But back to the day to day grind of apartment hunting. I have seen more flats than I can count at this point and my answers to the litany of estate agents' questions have become rote and clipped. I am trying to not be too picky, yet I don't want to move again too very soon, so some critical boxes must be ticked like safe, good transport, garden, and the possibility of at least owning goldfish.
As to living out of suitcases and long-term travel, here are a few tips I've gleaned and gathered from time on the road:
- Photocopy all of your credit or bank cards, as well as passport or identity cards, scan and email to yourself so you have a digital copy on your hard drive or phone if lost or stolen.
- If you are planning European train travel, do you take with you more than one backpack or one small, rolling suitcase. Luggage compartments on most all trains are very small and you will regret it, cursing on your grandmother's grave, when you hit Frankfurt at commuter rush hour and the berths and corridors are chock o'block with people. Trust me.
- Pack everything you want to take and can't imagine living without. Now unpack and remove three quarters of that and put in storage. You will not be needing it!
- For tips on how to travel long term with only carry on luggage, visit Never Ending Voyage:
- Despite the title of this piece, if you are staying somewhere longer than a few days, I highly recommend completely unpacking your suitcase, if there are drawers and closets, and moving in and making it home while you are there. It makes all the difference to your mindset, piece of mind, and not to mention, offers some good airing out for clothes and suitcase!
- Finally, for the truly vagabondish at heart, check out 8 Tools to Help You Travel Forever and Live Rent Free.
Hmmm…maybe I shouldn't unpack my suitcase after all.
Room with a view.
I just spent a few days back in Vicenza, without my boy, who was off camping with his dad and step-family. A new and strange concept this -- son going off for several days with his dad. I'm really not used to this having been flying the solo parenting jet for so many years. I have to confess, I really enjoyed myself! (And missed him too of course). I needed to return to Italy, not for any kind of mini-holiday but because I'd left a suitcase full of stuff at my friend's house when we left last winter. We just couldn't carry everything with us on our train journey to Frankfurt to catch our flight to New York.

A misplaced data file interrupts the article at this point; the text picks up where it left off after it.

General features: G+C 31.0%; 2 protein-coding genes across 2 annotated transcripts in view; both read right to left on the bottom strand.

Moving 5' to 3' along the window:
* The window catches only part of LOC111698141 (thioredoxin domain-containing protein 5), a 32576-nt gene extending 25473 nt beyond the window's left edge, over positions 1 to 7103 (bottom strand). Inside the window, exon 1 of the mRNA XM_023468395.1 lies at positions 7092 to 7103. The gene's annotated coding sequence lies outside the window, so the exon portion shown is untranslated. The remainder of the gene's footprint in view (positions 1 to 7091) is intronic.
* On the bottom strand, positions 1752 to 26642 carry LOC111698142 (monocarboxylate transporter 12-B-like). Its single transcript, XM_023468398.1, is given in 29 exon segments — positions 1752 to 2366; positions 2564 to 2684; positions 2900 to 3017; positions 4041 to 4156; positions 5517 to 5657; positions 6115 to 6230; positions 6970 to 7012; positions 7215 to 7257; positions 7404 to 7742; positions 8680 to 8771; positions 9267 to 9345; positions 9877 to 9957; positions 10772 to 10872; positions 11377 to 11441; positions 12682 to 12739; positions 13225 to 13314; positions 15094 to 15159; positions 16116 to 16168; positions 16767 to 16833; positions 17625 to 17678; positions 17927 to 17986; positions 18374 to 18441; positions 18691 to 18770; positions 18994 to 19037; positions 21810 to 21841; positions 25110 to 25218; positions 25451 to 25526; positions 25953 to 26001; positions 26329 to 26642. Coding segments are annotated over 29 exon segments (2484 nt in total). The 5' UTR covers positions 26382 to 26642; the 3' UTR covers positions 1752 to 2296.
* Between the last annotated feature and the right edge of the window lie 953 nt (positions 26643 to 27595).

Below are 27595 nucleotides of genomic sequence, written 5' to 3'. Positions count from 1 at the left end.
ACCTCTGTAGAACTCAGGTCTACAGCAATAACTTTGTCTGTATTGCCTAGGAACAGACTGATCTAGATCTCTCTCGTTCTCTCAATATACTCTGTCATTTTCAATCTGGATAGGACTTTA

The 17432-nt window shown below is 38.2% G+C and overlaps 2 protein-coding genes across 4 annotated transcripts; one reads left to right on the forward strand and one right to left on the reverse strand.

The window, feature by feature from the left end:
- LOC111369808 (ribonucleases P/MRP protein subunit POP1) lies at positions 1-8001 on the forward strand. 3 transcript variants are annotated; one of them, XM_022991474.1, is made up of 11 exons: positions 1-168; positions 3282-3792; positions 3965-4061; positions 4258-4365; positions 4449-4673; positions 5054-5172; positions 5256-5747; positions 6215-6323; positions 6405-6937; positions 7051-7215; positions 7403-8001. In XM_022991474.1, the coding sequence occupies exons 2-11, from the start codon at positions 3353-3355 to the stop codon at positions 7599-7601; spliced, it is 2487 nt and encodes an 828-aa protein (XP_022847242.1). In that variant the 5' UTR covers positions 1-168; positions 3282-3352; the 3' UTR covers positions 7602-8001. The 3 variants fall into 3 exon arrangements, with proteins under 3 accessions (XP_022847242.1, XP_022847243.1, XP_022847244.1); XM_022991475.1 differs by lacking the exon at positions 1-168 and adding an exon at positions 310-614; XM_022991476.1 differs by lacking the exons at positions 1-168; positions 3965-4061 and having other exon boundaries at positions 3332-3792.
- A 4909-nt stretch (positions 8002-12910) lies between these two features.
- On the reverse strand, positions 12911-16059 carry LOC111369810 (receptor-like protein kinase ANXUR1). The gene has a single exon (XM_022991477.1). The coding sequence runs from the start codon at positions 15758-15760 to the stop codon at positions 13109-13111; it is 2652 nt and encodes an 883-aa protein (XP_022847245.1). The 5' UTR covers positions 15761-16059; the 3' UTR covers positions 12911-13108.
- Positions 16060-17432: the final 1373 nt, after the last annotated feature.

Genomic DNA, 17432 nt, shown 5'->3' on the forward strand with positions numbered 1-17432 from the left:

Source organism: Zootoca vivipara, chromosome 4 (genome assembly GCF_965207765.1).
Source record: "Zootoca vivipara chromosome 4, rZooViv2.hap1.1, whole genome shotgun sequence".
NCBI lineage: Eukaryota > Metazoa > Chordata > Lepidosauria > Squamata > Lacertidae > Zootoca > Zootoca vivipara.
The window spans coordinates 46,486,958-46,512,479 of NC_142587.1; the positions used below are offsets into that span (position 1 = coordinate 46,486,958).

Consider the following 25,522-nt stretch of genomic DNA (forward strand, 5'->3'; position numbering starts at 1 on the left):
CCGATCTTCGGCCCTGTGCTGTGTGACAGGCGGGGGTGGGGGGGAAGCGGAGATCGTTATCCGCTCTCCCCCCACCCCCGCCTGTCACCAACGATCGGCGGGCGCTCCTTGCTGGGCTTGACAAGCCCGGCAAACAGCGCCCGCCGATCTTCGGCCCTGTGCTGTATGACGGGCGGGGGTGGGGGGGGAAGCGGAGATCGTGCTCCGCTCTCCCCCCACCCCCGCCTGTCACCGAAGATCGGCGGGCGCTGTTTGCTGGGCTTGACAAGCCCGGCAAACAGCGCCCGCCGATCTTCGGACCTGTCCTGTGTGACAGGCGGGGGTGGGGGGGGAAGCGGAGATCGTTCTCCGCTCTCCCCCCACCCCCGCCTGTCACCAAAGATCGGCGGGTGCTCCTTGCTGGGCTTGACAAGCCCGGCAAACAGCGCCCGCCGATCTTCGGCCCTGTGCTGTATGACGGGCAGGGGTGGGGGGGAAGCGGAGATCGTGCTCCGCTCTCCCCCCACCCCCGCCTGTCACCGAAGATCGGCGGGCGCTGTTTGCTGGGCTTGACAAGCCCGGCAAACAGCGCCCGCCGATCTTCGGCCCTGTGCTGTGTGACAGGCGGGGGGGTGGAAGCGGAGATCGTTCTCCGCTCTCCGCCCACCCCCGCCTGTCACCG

This time I stayed in an Airbnb
residence I found which was fantastic and ticked my boxes of having good wifi and walking distance from everything. I was welcomed by the lovely Lou, my Spanish-Italian hostess.
There's a lot to be said for time and distance with a place. I found it amazing that I could ooh and ahh over all that Vicenza has to offer once the pressure of trying to live there was gone. A great reminder that visiting a place is never ever the same as trying to live there.
All that said, for me Vicenza is truly the perfect sized city. Walkable, lots of cyclists and therefore, safe for cycling, stunningly beautiful with breathtaking architectural history at every turn. The Vicentini refer to it as a small town yet it is a city of approximately 120,000 people. It's geography is pretty impressive too -- Venice is 60 kilometers to the east, Verona even less to the west, and it sits at the foothills of the magnificent Dolomite (Dolomiti) mountain range. Plus it's a quick flight from London into Verona's Valerio Catullo Airport. The municipality of Vicenza has just recently implemented FreeVicenzaWifi in certain public areas. My first attempt to use it was not successful and probably required about 13 more (some things in Italy don't change) but I did not pursue it as I had other things to do once I'd left the apartment, such as eat and drink of course.If you just happen to be going to Vicenza here are three suggestions for a triumvirate of apertivos, dinner, and dessert that can't be beat:1. Enoteca Piccola Osteria, Via Alfonso La Marmora, 72, 36100 Vicenza (#2 bus to Via Curtatone or 20 min. walk from center of town).
This little wine bar has long been a favorite haunt of mine. Last year they got used to me - the oddball American scribbling away in the corner several days a week. The prosecco is the best I've had anywhere, ever. Plus there is an amazing selection of wines from all over the country that go oh so well with their selection of spongiatta, Italian tapas-like appetizers, ranging from 'Sarde en Saor,' a regional specialty and the most subtle, delicate sardines marinated in onions that simply melt in your mouth, to marinated octopus, meatballs cooked in red wine, tramezzini, the list goes on. They have main courses as well but no menu - they'll just tell you what they have available that day. And if you really can't get motivated to travel off the beaten path, Piazza dei Signori is practically littered with cafes, as well as ones tucked away on side streets, where you can get great, cheap apertivos like Aperol or Campari spritz for 2-4 euros each